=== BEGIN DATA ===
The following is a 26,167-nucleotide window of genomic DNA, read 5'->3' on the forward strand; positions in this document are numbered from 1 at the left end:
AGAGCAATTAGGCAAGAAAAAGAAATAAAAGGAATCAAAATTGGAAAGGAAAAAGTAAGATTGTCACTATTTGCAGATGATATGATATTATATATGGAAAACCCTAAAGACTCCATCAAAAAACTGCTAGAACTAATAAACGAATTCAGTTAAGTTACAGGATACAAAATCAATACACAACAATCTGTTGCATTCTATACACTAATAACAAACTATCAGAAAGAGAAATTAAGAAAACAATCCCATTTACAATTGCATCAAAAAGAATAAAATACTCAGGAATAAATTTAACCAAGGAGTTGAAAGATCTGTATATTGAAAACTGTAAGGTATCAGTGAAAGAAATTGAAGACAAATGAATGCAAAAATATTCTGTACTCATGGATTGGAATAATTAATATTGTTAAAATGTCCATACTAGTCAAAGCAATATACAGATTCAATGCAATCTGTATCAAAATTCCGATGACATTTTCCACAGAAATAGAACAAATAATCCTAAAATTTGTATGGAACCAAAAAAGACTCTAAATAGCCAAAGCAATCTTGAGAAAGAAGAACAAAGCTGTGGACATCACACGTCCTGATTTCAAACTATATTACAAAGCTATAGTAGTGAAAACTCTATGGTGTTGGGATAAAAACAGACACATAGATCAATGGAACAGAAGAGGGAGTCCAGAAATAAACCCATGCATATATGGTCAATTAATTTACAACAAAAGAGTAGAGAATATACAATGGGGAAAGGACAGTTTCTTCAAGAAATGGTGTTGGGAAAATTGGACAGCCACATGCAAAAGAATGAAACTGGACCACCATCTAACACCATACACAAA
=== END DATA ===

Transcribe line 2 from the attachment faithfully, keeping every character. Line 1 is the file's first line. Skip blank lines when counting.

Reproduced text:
AGAGCAATTAGGCAAGAAAAAGAAATAAAAGGAATCAAAATTGGAAAGGAAAAAGTAAGATTGTCACTATTTGCAGATGATATGATATTATATATGGAAAACCCTAAAGACTCCATCAAAAAACTGCTAGAACTAATAAACGAATTCAGTTAAGTTACAGGATACAAAATCAATACACAACAATCTGTTGCATTCTATACACTAATAACAAACTATCAGAAAGAGAAATTAAGAAAACAATCCCATTTACAATTGCATCAAAAAGAATAAAATACTCAGGAATAAATTTAACCAAGGAGTTGAAAGATCTGTATATTGAAAACTGTAAGGTATCAGTGAAAGAAATTGAAGACAAATGAATGCAAAAATATTCTGTACTCATGGATTGGAATAATTAATATTGTTAAAATGTCCATACTAGTCAAAGCAATATACAGATTCAATGCAATCTGTATCAAAATTCCGATGACATTTTCCACAGAAATAGAACAAATAATCCTAAAATTTGTATGGAACCAAAAAAGACTCTAAATAGCCAAAGCAATCTTGAGAAAGAAGAACAAAGCTGTGGACATCACACGTCCTGATTTCAAACTATATTACAAAGCTATAGTAGTGAAAACTCTATGGTGTTGGGATAAAAACAGACACATAGATCAATGGAACAGAAGAGGGAGTCCAGAAATAAACCCATGCATATATGGTCAATTAATTTACAACAAAAGAGTAGAGAATATACAATGGGGAAAGGACAGTTTCTTCAAGAAATGGTGTTGGGAAAATTGGACAGCCACATGCAAAAGAATGAAACTGGACCACCATCTAACACCATACACAAA